As much as some of the Virtualization community would like - vCenter is a Windows application that means no Linux. VMware have released a CTP of an appliance that will run on Linux, but if you ask me - the project will never get off the ground - there just is not enough interest.
So a new server, new OS. Supported Operating Systems are (Compatibility Matrix):
- Windows XP SP2 / SP3
- Windows 2003 32/64 SP1 / SP2 / R2
- Windows 2008 32/64 Std/Ent/Datacenter
The de-facto OS that we deploy today for a server is Windows Server 2008 R2 64bit - and this was not on the list! Sure many people have installed vCenter on R2 and it works, but for a production environment - if you want VMware support - then you go with the supported components.No arguing!! So compromises had to be made on all counts and with the new OS installed, static IP set and all default components (monitoring, AV etc.) installed we were ready to go.
It is a big download so if you are using a 56k modem - I think you should drop this post and come back when they release vSphere 24 because it will take that long.
Just kidding, please stay with me……
While the download completes ….
I like to write down on paper (or in a txt file) what I have and where I want to go.
What I have
- Windows 2003 32bit R2 SP2
- vCenter 2.5 U4 on a DC Xeon with 2GB RAM
- License Server is on the the vCenter Server
- Database on a separate SQL 2005 server hosting the DB (and others as well)
- VMware Update Manager - on a VM in the virtual infrastructure
- Update Manager DB on the same SQL server
- VMware Guided consolidation
- x # of ESX hosts
- x # of Clusters
- x # VM’s
- x Number of Templates
Where I want to go (this stage only)
- Windows 2008 64bit SP2
- vCenter 4.0 Update 1 on a QC with 8GB ram (why I will get to in a minute)
- Database on on a separate Central SQL 2008 Server
- Update Manager installed on the same server
- Update Manager DB on the same Central SQL server.
- Same number of Hosts, Clusters, VM’s and templates as before.
Since this was not an in-place upgrade - I could install the new hardware without any interference to the current vCenter, get all things configured, and when ready make the switch.
I will not walk you through the steps of installing the actual software - there are more than enough great posts around explaining how to do this. If you need to go over them and come back here in a short while.
Ok - Welcome back!!!
We now have a Second vCenter Server installed. I wanted to set up SSL authentication properly for my server (something that was not done in the current environment) and I wrote a lengthy post about my experiences and what I learned on the way so if you have not - I would suggest you give it a read.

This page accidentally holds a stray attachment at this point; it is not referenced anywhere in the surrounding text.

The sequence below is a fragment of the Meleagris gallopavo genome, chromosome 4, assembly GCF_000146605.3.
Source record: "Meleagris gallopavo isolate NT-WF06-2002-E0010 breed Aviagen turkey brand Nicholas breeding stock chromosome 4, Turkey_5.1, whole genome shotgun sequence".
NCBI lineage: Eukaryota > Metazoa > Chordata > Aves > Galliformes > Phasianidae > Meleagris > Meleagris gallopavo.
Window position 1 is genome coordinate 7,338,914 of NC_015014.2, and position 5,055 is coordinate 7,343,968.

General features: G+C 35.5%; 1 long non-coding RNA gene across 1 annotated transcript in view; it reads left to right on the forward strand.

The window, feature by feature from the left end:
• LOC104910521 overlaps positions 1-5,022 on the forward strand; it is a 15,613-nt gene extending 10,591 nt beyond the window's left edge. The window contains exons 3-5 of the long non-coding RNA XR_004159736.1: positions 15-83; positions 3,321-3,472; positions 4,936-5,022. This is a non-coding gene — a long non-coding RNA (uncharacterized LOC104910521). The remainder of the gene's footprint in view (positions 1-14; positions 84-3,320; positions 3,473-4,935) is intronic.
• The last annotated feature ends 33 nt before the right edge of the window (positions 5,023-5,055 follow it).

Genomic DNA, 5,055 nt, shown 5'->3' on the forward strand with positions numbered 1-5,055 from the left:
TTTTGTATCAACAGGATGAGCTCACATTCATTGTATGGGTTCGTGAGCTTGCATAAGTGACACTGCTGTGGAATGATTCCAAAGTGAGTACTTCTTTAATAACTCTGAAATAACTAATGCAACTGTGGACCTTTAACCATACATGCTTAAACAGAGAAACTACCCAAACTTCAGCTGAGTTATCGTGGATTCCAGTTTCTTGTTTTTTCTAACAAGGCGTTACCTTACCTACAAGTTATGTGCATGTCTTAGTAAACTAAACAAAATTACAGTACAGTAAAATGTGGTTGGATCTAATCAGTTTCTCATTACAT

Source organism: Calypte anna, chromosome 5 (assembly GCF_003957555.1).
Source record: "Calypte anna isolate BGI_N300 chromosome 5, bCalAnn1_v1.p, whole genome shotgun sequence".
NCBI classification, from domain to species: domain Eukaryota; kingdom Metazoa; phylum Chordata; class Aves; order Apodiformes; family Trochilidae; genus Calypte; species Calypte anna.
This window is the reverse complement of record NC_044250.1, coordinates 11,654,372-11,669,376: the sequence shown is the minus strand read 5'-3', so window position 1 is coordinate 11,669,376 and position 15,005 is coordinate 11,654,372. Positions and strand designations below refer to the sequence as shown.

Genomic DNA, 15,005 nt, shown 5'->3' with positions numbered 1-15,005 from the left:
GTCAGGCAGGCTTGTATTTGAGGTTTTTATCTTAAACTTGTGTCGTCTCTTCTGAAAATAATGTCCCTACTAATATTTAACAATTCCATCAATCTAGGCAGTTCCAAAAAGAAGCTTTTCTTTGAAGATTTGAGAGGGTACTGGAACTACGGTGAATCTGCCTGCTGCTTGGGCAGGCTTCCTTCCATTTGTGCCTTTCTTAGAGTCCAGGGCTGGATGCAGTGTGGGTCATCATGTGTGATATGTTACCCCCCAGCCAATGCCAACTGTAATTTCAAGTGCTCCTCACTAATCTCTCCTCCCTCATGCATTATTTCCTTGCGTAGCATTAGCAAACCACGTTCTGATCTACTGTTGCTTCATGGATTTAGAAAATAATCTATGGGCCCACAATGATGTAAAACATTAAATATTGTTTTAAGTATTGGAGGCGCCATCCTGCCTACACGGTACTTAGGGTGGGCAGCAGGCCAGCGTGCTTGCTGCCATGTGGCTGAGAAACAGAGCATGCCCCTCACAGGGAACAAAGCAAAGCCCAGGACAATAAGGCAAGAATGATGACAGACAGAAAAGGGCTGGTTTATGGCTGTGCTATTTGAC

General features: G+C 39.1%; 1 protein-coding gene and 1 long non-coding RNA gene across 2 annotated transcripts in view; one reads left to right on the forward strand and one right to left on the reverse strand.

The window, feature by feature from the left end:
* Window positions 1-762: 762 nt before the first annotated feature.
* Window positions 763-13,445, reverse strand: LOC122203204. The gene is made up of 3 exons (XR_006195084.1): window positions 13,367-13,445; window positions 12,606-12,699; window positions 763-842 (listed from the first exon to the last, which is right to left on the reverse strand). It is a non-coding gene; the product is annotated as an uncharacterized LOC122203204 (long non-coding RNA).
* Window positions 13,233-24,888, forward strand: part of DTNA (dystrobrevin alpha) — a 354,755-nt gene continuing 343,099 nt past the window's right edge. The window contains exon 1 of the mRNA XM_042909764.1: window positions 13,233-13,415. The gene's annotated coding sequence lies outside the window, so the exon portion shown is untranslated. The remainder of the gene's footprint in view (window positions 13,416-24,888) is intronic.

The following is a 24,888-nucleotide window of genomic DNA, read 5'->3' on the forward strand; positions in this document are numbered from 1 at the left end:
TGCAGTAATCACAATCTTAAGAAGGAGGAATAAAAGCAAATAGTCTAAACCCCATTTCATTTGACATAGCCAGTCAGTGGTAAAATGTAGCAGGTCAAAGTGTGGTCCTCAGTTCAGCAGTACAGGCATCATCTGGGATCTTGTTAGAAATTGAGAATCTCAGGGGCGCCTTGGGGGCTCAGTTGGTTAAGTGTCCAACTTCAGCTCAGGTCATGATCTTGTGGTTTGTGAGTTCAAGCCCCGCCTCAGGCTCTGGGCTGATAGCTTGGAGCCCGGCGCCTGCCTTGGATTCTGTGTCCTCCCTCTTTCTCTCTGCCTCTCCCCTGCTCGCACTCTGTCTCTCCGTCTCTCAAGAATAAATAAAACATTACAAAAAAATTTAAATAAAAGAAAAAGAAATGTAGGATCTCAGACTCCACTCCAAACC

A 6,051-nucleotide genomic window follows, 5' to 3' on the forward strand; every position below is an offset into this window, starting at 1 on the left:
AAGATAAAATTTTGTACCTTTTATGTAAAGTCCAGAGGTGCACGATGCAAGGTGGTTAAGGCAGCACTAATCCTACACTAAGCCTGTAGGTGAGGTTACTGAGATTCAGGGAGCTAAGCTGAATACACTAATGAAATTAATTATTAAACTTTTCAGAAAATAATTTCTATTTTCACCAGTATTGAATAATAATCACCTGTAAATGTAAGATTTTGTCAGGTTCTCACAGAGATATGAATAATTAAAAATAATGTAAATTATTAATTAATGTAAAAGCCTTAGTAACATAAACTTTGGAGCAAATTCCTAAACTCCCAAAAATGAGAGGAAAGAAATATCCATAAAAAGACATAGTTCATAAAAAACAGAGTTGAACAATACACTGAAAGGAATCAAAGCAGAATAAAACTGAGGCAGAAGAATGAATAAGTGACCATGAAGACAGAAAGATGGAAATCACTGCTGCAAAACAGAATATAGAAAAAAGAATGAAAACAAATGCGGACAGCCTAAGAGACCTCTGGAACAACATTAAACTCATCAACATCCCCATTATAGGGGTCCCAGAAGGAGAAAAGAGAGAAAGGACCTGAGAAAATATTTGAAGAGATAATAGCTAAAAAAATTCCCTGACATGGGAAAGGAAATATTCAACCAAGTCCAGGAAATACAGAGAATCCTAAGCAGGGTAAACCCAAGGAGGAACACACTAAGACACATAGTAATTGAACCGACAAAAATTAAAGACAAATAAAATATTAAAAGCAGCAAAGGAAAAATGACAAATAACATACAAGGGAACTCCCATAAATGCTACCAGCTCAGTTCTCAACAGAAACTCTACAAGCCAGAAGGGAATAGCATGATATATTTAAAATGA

Now you may ask - how do plan on migrating everything? Well fear not - I am about to tell you.
Moving an ESX host out of a vCenter server will remove the host and all VM’s from the Inventory but the machines and the host will still keep running - there will be no loss of connectivity for the end user. Sure you will lose the redundancy but we found this was an acceptable risk.
The migration plan was as follows:
- Work on a per-Datacenter basis
- Disable HA and DRS
- Disconnect the host from the Source vCenter
- Remove the host
- Add it into the Destination vCenter
- Do this for all Hosts in each cluster in the Datacenter
- Re-enable DRS and HA
Zero Downtime for all the users!!!!!!! It was a wonderful plan - it still is… but there were some flaws.
I do not know if you noticed but when you add an ESX host that has running VM’s into vCenter you have hardly any control over where your VM’s will be placed in the folder structure, you can choose one location (a Resource Pool) in where place all VM’s. For an existing environment this is not good, not good at all. There would have to be a lot of house keeping to be done in order to move everything back into its place.
But wait - I can can hear your thoughts - WHAT ABOUT PERMISSIONS??? I mean if there were permissions assigned to folders and VM, they would have to be set again.
And the custom attributes?? I have custom attributes that are set for each VM - they will also be lost.
Of course all of these settings should be documented before you start, so that to keep the record of what was set before an restore it if possible, but to do this by hand would take …
… a long time.
I wanted to try and save myself some time (in the end I think the amount I time I spent on the solution was probably the same as if I would have done it manually - but the learning experience was more than worth it) I wanted to automate the solution as much as possible, and what better way to do it than with PowerCLI
The how? - that will have to wait for the next post.